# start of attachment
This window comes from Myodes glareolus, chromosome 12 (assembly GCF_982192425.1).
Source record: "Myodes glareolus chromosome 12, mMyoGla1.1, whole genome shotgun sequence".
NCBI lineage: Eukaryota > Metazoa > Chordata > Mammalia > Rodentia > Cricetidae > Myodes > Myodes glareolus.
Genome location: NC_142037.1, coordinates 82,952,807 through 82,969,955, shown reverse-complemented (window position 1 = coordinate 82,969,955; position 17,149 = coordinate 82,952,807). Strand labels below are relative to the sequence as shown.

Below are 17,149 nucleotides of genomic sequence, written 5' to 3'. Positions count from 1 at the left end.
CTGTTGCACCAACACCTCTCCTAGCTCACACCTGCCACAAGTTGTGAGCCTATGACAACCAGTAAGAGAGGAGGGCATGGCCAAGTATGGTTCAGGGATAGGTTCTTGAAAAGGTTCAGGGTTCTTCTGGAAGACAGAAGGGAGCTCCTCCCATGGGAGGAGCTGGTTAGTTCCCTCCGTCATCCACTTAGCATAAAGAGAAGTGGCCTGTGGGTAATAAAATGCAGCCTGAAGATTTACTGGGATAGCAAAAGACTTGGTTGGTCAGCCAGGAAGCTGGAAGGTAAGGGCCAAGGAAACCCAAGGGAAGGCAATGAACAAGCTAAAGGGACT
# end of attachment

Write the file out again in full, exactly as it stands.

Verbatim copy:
This window comes from Myodes glareolus, chromosome 12 (assembly GCF_982192425.1).
Source record: "Myodes glareolus chromosome 12, mMyoGla1.1, whole genome shotgun sequence".
NCBI lineage: Eukaryota > Metazoa > Chordata > Mammalia > Rodentia > Cricetidae > Myodes > Myodes glareolus.
Genome location: NC_142037.1, coordinates 82,952,807 through 82,969,955, shown reverse-complemented (window position 1 = coordinate 82,969,955; position 17,149 = coordinate 82,952,807). Strand labels below are relative to the sequence as shown.

Below are 17,149 nucleotides of genomic sequence, written 5' to 3'. Positions count from 1 at the left end.
CTGTTGCACCAACACCTCTCCTAGCTCACACCTGCCACAAGTTGTGAGCCTATGACAACCAGTAAGAGAGGAGGGCATGGCCAAGTATGGTTCAGGGATAGGTTCTTGAAAAGGTTCAGGGTTCTTCTGGAAGACAGAAGGGAGCTCCTCCCATGGGAGGAGCTGGTTAGTTCCCTCCGTCATCCACTTAGCATAAAGAGAAGTGGCCTGTGGGTAATAAAATGCAGCCTGAAGATTTACTGGGATAGCAAAAGACTTGGTTGGTCAGCCAGGAAGCTGGAAGGTAAGGGCCAAGGAAACCCAAGGGAAGGCAATGAACAAGCTAAAGGGACT